From an interview with
Dr. Tom Rives
McLeod Primary Care Little River
Chances are, you know someone with diabetes. More than 37 million Americans — about 1 in 10 — have the disease. People are developing diabetes at younger ages and at higher rates. Here, Dr. Tom Rives provides valuable information about this chronic health condition that affects how the body turns food into energy.
When we eat food, our digestive system breaks it down and it forms sugar. The sugar is picked up by the body and the pancreas then releases insulin.
For people with diabetes, they either don’t have enough insulin to be able to get their blood sugar down or they have a problem with the functioning of the insulin. That leads to elevated blood sugars. The problems we see with diabetes have to do with the sugar being left elevated and the complications that come from that elevated blood sugar.
The classic symptoms of diabetes are excess thirst, excess hunger, and excess urination. Another symptom is numbness and tingling in the fingers or hands. People may have blurred vision and difficulty seeing. Lots of people just come in feeling lousy and don’t know why, so it can be a combination of things.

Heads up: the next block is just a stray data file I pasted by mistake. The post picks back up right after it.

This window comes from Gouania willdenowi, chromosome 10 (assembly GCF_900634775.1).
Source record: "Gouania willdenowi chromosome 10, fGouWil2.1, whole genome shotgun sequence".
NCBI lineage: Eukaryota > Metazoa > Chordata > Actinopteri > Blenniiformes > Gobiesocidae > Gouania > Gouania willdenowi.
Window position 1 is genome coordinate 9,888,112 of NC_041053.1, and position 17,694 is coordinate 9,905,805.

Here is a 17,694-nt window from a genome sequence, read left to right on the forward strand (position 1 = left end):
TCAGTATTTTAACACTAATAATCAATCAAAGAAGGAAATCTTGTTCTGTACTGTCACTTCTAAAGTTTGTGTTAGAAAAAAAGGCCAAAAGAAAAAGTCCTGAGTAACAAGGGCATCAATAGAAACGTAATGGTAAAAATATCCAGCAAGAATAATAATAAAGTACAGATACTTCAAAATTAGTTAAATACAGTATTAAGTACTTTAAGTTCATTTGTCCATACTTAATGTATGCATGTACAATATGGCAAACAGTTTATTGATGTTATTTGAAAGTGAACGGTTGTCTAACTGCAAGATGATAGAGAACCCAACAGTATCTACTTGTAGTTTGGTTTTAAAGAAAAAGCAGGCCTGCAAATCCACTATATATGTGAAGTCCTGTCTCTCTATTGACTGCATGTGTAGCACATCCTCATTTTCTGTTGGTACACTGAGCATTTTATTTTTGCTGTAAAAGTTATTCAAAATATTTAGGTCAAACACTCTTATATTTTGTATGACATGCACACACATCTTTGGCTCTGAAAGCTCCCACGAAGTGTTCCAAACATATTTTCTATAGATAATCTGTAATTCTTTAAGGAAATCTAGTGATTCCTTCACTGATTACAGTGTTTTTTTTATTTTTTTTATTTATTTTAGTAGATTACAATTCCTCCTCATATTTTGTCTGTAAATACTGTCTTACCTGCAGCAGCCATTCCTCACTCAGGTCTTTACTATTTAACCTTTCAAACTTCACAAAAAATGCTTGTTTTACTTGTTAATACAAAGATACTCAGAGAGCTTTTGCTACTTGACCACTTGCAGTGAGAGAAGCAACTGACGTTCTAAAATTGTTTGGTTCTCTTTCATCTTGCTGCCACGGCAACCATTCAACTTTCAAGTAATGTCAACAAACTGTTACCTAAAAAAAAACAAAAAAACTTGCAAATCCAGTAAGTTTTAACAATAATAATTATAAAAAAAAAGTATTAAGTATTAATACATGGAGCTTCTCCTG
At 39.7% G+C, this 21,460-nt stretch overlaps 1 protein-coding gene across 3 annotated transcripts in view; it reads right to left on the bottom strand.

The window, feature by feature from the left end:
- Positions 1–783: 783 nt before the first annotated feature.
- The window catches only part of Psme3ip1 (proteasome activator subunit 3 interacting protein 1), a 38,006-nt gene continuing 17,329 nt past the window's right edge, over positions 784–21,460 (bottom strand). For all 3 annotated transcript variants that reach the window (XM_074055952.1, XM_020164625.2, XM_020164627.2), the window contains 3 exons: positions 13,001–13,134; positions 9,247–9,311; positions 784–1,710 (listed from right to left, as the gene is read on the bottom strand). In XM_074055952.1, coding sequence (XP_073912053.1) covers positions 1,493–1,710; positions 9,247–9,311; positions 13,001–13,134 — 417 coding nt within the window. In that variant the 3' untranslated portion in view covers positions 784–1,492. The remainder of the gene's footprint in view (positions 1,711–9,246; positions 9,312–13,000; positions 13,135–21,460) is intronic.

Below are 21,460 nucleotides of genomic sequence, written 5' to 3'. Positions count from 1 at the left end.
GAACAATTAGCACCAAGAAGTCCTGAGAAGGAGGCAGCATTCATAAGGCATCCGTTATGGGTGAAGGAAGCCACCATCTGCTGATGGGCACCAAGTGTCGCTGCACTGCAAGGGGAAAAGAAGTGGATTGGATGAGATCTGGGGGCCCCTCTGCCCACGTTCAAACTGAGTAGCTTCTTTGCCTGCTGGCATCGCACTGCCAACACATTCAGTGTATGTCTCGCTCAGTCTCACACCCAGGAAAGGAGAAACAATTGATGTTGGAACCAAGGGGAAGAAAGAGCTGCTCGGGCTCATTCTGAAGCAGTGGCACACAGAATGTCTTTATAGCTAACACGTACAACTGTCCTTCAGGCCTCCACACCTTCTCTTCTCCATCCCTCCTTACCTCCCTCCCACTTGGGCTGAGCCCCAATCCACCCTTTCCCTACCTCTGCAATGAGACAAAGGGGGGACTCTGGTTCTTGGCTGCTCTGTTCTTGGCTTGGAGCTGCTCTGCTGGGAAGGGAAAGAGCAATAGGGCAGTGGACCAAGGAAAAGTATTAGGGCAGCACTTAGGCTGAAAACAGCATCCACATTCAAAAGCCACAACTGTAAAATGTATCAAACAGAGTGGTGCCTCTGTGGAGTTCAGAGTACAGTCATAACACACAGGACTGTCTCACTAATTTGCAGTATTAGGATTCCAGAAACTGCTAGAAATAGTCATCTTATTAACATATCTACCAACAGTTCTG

Type one diabetes is considered insulin-dependent diabetes, by its old name. It’s also called juvenile-onset diabetes. It happens when your body can’t manufacture enough insulin, and you have problems with elevated blood sugars from that source.
Type two diabetes is what we typically think of when we hear adult-onset diabetes. It’s usually associated with being overweight. Insulin resistance causes the insulin not to work like it should, and then we end up with elevated sugars.
Third would be gestational diabetes, which has to do with diabetes that occurs during pregnancy.
There’s no cure for diabetes. The best way to deal with it is to manage it, and managing it would mean diagnosing it, and then incorporating a healthy diet and exercising on a regular basis. Treatment includes using medications if needed or indicated, to get the sugars down to appropriate levels. Our goal is to try to prevent the damage that occurs from blood sugar being too elevated.
To learn more about diabetes, talk with a primary care physician.